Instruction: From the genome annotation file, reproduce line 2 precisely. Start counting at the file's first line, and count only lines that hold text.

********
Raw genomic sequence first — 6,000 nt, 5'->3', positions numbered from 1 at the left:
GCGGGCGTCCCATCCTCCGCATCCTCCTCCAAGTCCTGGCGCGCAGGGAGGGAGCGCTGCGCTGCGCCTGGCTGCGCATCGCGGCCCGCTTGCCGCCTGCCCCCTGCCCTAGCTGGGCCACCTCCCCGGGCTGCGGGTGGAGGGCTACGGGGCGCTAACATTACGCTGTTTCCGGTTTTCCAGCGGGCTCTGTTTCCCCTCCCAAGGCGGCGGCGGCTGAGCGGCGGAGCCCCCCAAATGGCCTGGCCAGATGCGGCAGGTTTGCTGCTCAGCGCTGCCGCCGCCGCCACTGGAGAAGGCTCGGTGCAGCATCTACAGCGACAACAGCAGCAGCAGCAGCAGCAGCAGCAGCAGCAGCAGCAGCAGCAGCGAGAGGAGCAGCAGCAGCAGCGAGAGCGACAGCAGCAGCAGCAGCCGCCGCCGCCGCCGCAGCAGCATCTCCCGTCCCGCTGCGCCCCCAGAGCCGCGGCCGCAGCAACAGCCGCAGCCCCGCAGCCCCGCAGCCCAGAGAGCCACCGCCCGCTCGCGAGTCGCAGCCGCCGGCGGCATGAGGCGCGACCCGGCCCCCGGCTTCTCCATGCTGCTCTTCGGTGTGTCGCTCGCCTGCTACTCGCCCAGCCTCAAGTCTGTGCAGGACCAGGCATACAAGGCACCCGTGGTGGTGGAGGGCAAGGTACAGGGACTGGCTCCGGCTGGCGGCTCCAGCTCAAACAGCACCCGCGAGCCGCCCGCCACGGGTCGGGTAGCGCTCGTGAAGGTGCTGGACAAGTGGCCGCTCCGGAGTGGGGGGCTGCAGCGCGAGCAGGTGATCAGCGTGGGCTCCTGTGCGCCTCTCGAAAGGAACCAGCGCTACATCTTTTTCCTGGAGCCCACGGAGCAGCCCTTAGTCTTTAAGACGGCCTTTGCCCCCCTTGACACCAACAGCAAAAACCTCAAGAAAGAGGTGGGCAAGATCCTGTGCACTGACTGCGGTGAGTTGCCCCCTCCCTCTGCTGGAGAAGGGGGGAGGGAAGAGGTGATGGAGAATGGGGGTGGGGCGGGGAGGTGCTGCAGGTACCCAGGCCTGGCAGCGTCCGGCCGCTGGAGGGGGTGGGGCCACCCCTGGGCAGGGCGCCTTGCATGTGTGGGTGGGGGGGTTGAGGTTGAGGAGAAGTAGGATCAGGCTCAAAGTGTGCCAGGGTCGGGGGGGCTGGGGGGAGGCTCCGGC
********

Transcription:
GCGGGCGTCCCATCCTCCGCATCCTCCTCCAAGTCCTGGCGCGCAGGGAGGGAGCGCTGCGCTGCGCCTGGCTGCGCATCGCGGCCCGCTTGCCGCCTGCCCCCTGCCCTAGCTGGGCCACCTCCCCGGGCTGCGGGTGGAGGGCTACGGGGCGCTAACATTACGCTGTTTCCGGTTTTCCAGCGGGCTCTGTTTCCCCTCCCAAGGCGGCGGCGGCTGAGCGGCGGAGCCCCCCAAATGGCCTGGCCAGATGCGGCAGGTTTGCTGCTCAGCGCTGCCGCCGCCGCCACTGGAGAAGGCTCGGTGCAGCATCTACAGCGACAACAGCAGCAGCAGCAGCAGCAGCAGCAGCAGCAGCAGCAGCAGCAGCGAGAGGAGCAGCAGCAGCAGCGAGAGCGACAGCAGCAGCAGCAGCCGCCGCCGCCGCCGCAGCAGCATCTCCCGTCCCGCTGCGCCCCCAGAGCCGCGGCCGCAGCAACAGCCGCAGCCCCGCAGCCCCGCAGCCCAGAGAGCCACCGCCCGCTCGCGAGTCGCAGCCGCCGGCGGCATGAGGCGCGACCCGGCCCCCGGCTTCTCCATGCTGCTCTTCGGTGTGTCGCTCGCCTGCTACTCGCCCAGCCTCAAGTCTGTGCAGGACCAGGCATACAAGGCACCCGTGGTGGTGGAGGGCAAGGTACAGGGACTGGCTCCGGCTGGCGGCTCCAGCTCAAACAGCACCCGCGAGCCGCCCGCCACGGGTCGGGTAGCGCTCGTGAAGGTGCTGGACAAGTGGCCGCTCCGGAGTGGGGGGCTGCAGCGCGAGCAGGTGATCAGCGTGGGCTCCTGTGCGCCTCTCGAAAGGAACCAGCGCTACATCTTTTTCCTGGAGCCCACGGAGCAGCCCTTAGTCTTTAAGACGGCCTTTGCCCCCCTTGACACCAACAGCAAAAACCTCAAGAAAGAGGTGGGCAAGATCCTGTGCACTGACTGCGGTGAGTTGCCCCCTCCCTCTGCTGGAGAAGGGGGGAGGGAAGAGGTGATGGAGAATGGGGGTGGGGCGGGGAGGTGCTGCAGGTACCCAGGCCTGGCAGCGTCCGGCCGCTGGAGGGGGTGGGGCCACCCCTGGGCAGGGCGCCTTGCATGTGTGGGTGGGGGGGTTGAGGTTGAGGAGAAGTAGGATCAGGCTCAAAGTGTGCCAGGGTCGGGGGGGCTGGGGGGAGGCTCCGGC